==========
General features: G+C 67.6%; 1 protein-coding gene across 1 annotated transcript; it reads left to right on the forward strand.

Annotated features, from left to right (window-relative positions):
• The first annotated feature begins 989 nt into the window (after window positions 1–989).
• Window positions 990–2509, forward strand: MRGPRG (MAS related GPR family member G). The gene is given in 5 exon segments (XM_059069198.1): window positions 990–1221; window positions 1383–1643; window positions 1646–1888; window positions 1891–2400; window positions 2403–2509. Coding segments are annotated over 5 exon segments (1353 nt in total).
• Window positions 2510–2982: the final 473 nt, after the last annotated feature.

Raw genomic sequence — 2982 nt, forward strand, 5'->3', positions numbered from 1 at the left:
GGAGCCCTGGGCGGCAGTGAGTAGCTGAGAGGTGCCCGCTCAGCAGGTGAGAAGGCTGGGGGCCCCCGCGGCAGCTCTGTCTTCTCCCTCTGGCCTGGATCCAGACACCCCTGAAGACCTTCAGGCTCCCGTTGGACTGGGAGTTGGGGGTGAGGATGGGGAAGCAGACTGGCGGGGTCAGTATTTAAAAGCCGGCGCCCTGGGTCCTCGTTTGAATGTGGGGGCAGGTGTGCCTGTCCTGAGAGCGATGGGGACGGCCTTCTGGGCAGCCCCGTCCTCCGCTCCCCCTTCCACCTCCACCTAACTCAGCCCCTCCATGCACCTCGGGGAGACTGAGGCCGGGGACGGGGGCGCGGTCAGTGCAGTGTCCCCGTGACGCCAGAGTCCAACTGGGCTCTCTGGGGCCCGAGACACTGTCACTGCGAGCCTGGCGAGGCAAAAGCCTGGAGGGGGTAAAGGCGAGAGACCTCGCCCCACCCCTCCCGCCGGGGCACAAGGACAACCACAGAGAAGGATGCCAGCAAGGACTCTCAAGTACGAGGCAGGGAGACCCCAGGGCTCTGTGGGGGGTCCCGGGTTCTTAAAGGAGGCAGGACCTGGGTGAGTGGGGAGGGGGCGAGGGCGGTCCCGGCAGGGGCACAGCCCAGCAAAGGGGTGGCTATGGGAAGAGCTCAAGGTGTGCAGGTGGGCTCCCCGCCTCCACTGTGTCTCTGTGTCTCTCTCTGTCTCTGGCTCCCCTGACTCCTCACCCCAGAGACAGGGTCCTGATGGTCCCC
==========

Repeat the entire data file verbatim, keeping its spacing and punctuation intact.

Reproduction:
General features: G+C 67.6%; 1 protein-coding gene across 1 annotated transcript; it reads left to right on the forward strand.

Annotated features, from left to right (window-relative positions):
• The first annotated feature begins 989 nt into the window (after window positions 1–989).
• Window positions 990–2509, forward strand: MRGPRG (MAS related GPR family member G). The gene is given in 5 exon segments (XM_059069198.1): window positions 990–1221; window positions 1383–1643; window positions 1646–1888; window positions 1891–2400; window positions 2403–2509. Coding segments are annotated over 5 exon segments (1353 nt in total).
• Window positions 2510–2982: the final 473 nt, after the last annotated feature.

Raw genomic sequence — 2982 nt, forward strand, 5'->3', positions numbered from 1 at the left:
GGAGCCCTGGGCGGCAGTGAGTAGCTGAGAGGTGCCCGCTCAGCAGGTGAGAAGGCTGGGGGCCCCCGCGGCAGCTCTGTCTTCTCCCTCTGGCCTGGATCCAGACACCCCTGAAGACCTTCAGGCTCCCGTTGGACTGGGAGTTGGGGGTGAGGATGGGGAAGCAGACTGGCGGGGTCAGTATTTAAAAGCCGGCGCCCTGGGTCCTCGTTTGAATGTGGGGGCAGGTGTGCCTGTCCTGAGAGCGATGGGGACGGCCTTCTGGGCAGCCCCGTCCTCCGCTCCCCCTTCCACCTCCACCTAACTCAGCCCCTCCATGCACCTCGGGGAGACTGAGGCCGGGGACGGGGGCGCGGTCAGTGCAGTGTCCCCGTGACGCCAGAGTCCAACTGGGCTCTCTGGGGCCCGAGACACTGTCACTGCGAGCCTGGCGAGGCAAAAGCCTGGAGGGGGTAAAGGCGAGAGACCTCGCCCCACCCCTCCCGCCGGGGCACAAGGACAACCACAGAGAAGGATGCCAGCAAGGACTCTCAAGTACGAGGCAGGGAGACCCCAGGGCTCTGTGGGGGGTCCCGGGTTCTTAAAGGAGGCAGGACCTGGGTGAGTGGGGAGGGGGCGAGGGCGGTCCCGGCAGGGGCACAGCCCAGCAAAGGGGTGGCTATGGGAAGAGCTCAAGGTGTGCAGGTGGGCTCCCCGCCTCCACTGTGTCTCTGTGTCTCTCTCTGTCTCTGGCTCCCCTGACTCCTCACCCCAGAGACAGGGTCCTGATGGTCCCC